During a House Natural Resources Committee hearing on Tuesday, Rep. Louie Gohmert (R-TX) floated an interesting possibility for combating climate change: Simply alter the orbits of the moon around the Earth around the sun and, viola, problem solved. Or possibly solved, as it's simply an idea he's heard discussed.
No one should be surprised at the out-of-the-box suggestion considering Gohmert's previous views on the topic ... and all topics really. Here's his question followed by a patient and saintly response from an expert.
It's entirely possible this was a sarcastic question wasting everyone's time because we all know there is plenty of time for Congress to walk and chew gum at the same time — multitasking that usually manifests in the real world by not even attempting to fix any of the myriad crises that require combating.
All that serious stuff out of the way, here's the angle I'd like to explore. Let's say that as a world we come to an overwhelming consensus that altering these orbits would be a game-changer in terms of climate change. For the sake of the hypothetical, it would reduce the process by 50 percent year over year.
How would the decision to enact such drastic measures be made? Would there be a vote? By what body? A unilateral decision made by a zillionaire? These feels like an Armageddon situation. Who would Earth's Bruce Willis be? We wouldn't actually put the fate of humanity in a rag-tag team like in the movies. Would we?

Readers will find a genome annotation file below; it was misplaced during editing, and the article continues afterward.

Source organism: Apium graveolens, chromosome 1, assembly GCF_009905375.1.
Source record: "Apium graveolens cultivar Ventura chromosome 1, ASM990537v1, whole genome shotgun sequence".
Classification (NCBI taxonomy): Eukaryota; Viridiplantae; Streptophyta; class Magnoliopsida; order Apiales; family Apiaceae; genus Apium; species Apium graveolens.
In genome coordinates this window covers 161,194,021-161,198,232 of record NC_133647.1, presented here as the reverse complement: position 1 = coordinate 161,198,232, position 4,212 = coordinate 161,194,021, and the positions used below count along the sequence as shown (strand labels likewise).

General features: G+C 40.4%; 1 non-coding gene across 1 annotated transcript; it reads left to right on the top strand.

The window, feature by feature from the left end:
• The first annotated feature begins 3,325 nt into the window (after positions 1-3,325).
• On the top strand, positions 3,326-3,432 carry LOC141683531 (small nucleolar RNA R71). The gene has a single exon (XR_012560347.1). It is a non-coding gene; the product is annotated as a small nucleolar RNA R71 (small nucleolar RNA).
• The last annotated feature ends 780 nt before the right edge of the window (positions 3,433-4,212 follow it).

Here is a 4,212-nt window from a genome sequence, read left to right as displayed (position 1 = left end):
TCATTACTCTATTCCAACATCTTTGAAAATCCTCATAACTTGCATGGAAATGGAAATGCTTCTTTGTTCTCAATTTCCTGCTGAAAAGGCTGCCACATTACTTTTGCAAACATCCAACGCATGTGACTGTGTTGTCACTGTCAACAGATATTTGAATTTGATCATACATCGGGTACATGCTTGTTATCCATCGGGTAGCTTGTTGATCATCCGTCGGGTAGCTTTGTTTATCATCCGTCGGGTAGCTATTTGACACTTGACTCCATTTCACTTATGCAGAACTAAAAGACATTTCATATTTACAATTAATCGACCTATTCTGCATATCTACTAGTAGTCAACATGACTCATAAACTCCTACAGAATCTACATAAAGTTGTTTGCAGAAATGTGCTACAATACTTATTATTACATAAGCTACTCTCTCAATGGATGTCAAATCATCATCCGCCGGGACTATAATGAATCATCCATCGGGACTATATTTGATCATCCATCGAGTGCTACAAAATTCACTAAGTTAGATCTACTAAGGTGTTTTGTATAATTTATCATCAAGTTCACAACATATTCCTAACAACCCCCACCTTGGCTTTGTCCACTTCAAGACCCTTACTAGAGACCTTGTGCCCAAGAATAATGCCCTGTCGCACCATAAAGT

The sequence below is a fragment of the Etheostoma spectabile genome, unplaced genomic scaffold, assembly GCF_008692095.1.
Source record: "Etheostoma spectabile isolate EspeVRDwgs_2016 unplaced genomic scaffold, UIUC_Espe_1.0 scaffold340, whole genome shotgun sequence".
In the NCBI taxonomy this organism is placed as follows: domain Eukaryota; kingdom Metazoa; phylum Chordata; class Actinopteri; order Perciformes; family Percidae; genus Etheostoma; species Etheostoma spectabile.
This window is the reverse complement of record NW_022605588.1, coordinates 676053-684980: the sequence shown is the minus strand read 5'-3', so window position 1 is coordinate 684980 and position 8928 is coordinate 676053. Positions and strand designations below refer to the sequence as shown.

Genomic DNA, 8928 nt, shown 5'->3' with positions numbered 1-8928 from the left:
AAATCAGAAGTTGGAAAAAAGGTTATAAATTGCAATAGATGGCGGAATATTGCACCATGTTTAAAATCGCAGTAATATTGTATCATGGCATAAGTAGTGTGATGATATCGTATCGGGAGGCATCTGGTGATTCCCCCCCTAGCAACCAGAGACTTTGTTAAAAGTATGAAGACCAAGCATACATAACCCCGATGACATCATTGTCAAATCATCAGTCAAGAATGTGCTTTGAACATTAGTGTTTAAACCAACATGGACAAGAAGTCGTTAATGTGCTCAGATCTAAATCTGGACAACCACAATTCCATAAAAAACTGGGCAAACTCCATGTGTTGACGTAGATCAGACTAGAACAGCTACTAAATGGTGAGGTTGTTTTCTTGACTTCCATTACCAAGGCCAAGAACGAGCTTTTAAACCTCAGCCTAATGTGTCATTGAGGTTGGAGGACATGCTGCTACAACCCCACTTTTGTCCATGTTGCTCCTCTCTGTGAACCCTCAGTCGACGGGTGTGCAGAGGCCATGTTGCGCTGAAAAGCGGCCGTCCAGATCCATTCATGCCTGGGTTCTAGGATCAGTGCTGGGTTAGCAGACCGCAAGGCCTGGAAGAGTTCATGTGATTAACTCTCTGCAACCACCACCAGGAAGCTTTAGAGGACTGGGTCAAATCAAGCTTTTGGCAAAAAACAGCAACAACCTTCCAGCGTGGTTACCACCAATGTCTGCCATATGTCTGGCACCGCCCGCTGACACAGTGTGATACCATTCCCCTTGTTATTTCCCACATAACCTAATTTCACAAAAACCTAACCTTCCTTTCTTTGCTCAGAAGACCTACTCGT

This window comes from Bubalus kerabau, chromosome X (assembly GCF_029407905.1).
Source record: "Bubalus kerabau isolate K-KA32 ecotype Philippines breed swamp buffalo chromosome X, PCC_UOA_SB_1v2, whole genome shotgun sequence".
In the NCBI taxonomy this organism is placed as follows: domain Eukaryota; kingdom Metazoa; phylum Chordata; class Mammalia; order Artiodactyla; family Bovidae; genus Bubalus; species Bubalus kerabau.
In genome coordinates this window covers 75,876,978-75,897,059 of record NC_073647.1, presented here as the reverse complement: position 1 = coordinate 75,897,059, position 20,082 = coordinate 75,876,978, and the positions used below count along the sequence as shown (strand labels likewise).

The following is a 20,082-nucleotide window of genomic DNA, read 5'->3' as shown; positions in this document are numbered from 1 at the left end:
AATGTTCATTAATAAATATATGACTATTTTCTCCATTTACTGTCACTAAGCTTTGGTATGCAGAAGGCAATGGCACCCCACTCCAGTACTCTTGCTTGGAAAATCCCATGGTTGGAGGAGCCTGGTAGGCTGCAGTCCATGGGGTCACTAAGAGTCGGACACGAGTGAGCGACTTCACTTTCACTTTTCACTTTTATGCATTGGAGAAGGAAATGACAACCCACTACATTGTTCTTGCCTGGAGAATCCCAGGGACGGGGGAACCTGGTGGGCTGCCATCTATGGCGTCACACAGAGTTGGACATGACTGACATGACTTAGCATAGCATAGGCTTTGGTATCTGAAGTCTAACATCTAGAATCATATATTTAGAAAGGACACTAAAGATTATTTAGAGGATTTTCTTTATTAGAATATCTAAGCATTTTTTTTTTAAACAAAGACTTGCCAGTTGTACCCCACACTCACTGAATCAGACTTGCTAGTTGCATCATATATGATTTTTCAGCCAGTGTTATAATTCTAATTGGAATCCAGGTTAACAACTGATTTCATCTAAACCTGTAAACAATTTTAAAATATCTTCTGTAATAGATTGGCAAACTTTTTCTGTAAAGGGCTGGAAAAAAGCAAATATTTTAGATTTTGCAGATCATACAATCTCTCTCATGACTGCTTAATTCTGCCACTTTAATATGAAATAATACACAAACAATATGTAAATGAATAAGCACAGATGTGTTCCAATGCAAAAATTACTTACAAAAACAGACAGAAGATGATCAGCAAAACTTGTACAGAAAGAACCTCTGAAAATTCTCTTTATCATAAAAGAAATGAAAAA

Think of how scary that process would be, whatever it entails? Think of the abject terror of something going wrong. Knowing the moon was going to collide with our planet and being unable to stop it. Drifting either further away or closer to the sun. What a bad way to go.
All of this to say, I'm not so sure I'd be on board no matter how much it solved the climate crisis. And I've been known to wear socks with sandals, have multiple compost piles in my back yard, and observe those ozone action days even if the lawn needs mowing.